A Human-Centered Approach to Hybrid Work

Annie Faulkner, The DO School’s Director of Impact Entrepreneurship, reflects on the challenges posed by the new Hybrid Work environment and shares some potential means of navigating them.

 

 

A key concern mentioned by the 1,000 global leaders during We Emerge Week was managing productivity and outcomes in a hybrid work environment. Workforces across the globe are currently balancing the fixed-place work style that we had before the pandemic and the unknown hybrid world of work. 

 

Some of the roundtable outcomes during the week concluded that this balancing act poses real risks to employee health and wellbeing and also serves to accentuate the digital divide in the workplace thus excluding whole sectors of society. But with a human-centered approach and some experimentation, this hybrid work environment can be more fulfilling and productive for both management and employees alike. 

For more advice on how to effectively manage new ways of working remotely, download our We Emerge Action Agenda – complete with actionable insights to the challenges workforces are currently facing.

Traditional management styles combined with the current struggle to separate work from home are hindering business recovery plans and causing internal frustration. Not everyone wants to or can work from home and the main factor about remote work under the current circumstance is that the key element of choice or autonomy has been taken away. That coupled with the fact that after such a sustained period of remote work, teams begin to feel more and more distant. How can we maintain the same levels of company connectedness when private responsibilities share our same physical space and time? At times like this, the focus needs to shift to ensuring a healthy and resilient team, focusing on inclusivity, maintaining morale, and flexing performance measures until they are relevant.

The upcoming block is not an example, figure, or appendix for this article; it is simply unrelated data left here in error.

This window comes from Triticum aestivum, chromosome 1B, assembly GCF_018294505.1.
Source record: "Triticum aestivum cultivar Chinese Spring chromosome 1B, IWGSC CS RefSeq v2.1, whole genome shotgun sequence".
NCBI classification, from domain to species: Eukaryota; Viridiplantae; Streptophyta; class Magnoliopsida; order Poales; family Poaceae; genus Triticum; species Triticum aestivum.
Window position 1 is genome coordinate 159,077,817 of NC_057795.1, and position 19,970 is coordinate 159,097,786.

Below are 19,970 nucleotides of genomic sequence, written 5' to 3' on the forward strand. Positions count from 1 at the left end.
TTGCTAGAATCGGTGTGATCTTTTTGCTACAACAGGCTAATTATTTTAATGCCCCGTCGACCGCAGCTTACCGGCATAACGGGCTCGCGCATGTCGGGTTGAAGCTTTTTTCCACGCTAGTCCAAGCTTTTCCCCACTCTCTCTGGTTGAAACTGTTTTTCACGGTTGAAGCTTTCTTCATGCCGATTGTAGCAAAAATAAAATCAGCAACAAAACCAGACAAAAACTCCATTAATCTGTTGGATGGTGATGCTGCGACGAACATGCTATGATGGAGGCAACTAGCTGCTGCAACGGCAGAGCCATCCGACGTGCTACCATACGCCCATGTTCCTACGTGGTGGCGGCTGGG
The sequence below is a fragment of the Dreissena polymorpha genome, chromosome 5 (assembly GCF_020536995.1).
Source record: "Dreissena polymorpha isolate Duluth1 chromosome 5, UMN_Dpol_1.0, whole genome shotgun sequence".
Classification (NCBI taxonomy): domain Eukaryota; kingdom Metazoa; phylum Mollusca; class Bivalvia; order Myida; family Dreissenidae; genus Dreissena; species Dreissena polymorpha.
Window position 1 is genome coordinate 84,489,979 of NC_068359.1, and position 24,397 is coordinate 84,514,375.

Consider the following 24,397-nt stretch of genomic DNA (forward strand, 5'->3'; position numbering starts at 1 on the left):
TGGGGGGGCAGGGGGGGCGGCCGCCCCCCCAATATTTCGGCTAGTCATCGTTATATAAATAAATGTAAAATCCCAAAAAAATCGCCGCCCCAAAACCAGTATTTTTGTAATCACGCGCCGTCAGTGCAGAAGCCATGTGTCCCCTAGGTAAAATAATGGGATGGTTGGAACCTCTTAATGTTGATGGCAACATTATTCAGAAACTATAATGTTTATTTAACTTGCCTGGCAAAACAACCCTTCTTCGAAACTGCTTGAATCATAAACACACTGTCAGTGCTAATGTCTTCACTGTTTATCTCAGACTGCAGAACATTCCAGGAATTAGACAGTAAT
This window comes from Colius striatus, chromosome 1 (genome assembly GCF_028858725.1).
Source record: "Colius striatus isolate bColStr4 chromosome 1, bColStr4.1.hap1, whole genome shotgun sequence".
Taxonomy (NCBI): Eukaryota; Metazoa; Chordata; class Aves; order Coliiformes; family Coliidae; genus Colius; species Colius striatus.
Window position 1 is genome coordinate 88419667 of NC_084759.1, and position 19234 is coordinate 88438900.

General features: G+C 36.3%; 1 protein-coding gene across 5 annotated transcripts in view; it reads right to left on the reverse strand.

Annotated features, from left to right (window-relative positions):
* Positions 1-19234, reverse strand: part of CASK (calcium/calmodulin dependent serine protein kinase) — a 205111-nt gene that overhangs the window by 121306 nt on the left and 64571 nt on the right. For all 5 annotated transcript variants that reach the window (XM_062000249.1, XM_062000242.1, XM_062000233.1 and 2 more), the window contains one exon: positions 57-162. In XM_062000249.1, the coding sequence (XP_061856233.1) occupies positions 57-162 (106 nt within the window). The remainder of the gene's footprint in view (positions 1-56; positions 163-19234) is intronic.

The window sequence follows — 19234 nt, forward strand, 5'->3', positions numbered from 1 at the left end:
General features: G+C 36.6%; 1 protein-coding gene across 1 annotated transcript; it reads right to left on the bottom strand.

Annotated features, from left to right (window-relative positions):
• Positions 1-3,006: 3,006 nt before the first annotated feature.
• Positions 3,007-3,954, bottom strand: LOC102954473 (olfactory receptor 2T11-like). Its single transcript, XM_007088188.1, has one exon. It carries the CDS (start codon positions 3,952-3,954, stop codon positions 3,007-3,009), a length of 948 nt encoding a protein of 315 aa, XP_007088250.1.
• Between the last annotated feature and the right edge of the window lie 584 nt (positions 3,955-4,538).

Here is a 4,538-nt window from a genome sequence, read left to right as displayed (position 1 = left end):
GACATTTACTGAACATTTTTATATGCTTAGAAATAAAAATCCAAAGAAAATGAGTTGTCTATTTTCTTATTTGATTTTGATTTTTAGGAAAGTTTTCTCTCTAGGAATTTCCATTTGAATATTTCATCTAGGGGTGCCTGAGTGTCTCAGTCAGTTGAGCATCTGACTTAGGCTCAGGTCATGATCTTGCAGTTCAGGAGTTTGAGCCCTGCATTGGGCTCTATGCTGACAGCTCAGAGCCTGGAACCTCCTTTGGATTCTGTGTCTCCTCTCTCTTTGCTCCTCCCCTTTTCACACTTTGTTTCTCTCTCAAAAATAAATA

Before the pandemic, we limited our imagination to growth as the primary driver. As highlighted in the recent Gartner report on hybrid workforce models, the hybrid work focus forces us to rethink value and work design in completely new ways. Some of the trends I have witnessed and experienced are echoed in the Cisco report – which reported 64% frequently reporting technology and connectivity issues. Frustration during video meetings, video fatigue and an uneasy feeling of being left out when working from home with other colleagues in the office are very real and practical concerns. We have also seen some well meaning but worrying attempts from managers trying to measure productivity through screen usage – which runs counterintuitive to wellbeing and psychological safety. It is time to act now and own our own responsibilities.

 

The DO School was so inspired by the passion of the contributors during We Emerge Week that we launched The DO School pilot on Hybrid Work: Resilience and Remote Leadership.  We especially wanted to address the challenges of inclusivity in work design, build new productive models of work with a focus on experimenting in new work arrangements and testing hybrid policies. 

 

One of the resources we love on the topic of Diversity and Inclusion is the Turner Consulting Group’s excellent Diversity Wheel, which displays the various dimensions of diversity to take into account.

I have been using human-centered design approaches with clients to implement new employee experience processes. Building on the existing co-created models and introducing The DO School innovation methods, we will address both the ways to create resilient hybrid environments and the most viable and inclusive work solutions, as well as plan in real-time how to implement potential new sources of value. 

ANNIE FAULKNER

ANNIE FAULKNER

Director, Impact Entrepreneurship
The DO School

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